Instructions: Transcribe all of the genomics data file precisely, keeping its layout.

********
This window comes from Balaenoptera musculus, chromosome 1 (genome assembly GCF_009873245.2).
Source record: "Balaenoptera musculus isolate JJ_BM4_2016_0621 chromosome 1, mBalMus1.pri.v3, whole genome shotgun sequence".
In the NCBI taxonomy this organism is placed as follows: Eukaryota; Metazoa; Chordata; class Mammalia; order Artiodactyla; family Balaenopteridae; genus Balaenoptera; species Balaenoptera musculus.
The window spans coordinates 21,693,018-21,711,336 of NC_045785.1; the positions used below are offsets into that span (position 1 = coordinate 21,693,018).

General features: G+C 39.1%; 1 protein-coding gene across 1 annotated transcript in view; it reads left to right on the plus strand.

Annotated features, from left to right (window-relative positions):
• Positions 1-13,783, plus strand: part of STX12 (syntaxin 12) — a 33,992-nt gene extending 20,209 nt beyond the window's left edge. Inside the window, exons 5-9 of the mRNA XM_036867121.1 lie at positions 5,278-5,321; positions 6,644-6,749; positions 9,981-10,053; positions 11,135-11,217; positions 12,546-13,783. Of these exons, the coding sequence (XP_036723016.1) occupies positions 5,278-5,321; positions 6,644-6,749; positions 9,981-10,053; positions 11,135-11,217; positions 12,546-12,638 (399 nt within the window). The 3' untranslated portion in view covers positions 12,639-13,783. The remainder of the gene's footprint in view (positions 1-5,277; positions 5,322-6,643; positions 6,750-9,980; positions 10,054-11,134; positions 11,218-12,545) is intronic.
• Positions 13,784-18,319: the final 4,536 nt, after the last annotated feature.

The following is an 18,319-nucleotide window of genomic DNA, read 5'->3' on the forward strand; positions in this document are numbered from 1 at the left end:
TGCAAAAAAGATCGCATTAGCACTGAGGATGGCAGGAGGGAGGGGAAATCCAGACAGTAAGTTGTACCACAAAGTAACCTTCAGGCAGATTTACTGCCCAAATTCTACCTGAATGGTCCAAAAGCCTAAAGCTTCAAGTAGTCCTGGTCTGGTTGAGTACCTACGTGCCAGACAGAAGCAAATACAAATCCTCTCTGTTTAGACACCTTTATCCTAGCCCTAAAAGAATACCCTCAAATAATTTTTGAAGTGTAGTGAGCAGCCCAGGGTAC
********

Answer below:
This window comes from Balaenoptera musculus, chromosome 1 (genome assembly GCF_009873245.2).
Source record: "Balaenoptera musculus isolate JJ_BM4_2016_0621 chromosome 1, mBalMus1.pri.v3, whole genome shotgun sequence".
In the NCBI taxonomy this organism is placed as follows: Eukaryota; Metazoa; Chordata; class Mammalia; order Artiodactyla; family Balaenopteridae; genus Balaenoptera; species Balaenoptera musculus.
The window spans coordinates 21,693,018-21,711,336 of NC_045785.1; the positions used below are offsets into that span (position 1 = coordinate 21,693,018).

General features: G+C 39.1%; 1 protein-coding gene across 1 annotated transcript in view; it reads left to right on the plus strand.

Annotated features, from left to right (window-relative positions):
• Positions 1-13,783, plus strand: part of STX12 (syntaxin 12) — a 33,992-nt gene extending 20,209 nt beyond the window's left edge. Inside the window, exons 5-9 of the mRNA XM_036867121.1 lie at positions 5,278-5,321; positions 6,644-6,749; positions 9,981-10,053; positions 11,135-11,217; positions 12,546-13,783. Of these exons, the coding sequence (XP_036723016.1) occupies positions 5,278-5,321; positions 6,644-6,749; positions 9,981-10,053; positions 11,135-11,217; positions 12,546-12,638 (399 nt within the window). The 3' untranslated portion in view covers positions 12,639-13,783. The remainder of the gene's footprint in view (positions 1-5,277; positions 5,322-6,643; positions 6,750-9,980; positions 10,054-11,134; positions 11,218-12,545) is intronic.
• Positions 13,784-18,319: the final 4,536 nt, after the last annotated feature.

The following is an 18,319-nucleotide window of genomic DNA, read 5'->3' on the forward strand; positions in this document are numbered from 1 at the left end:
TGCAAAAAAGATCGCATTAGCACTGAGGATGGCAGGAGGGAGGGGAAATCCAGACAGTAAGTTGTACCACAAAGTAACCTTCAGGCAGATTTACTGCCCAAATTCTACCTGAATGGTCCAAAAGCCTAAAGCTTCAAGTAGTCCTGGTCTGGTTGAGTACCTACGTGCCAGACAGAAGCAAATACAAATCCTCTCTGTTTAGACACCTTTATCCTAGCCCTAAAAGAATACCCTCAAATAATTTTTGAAGTGTAGTGAGCAGCCCAGGGTAC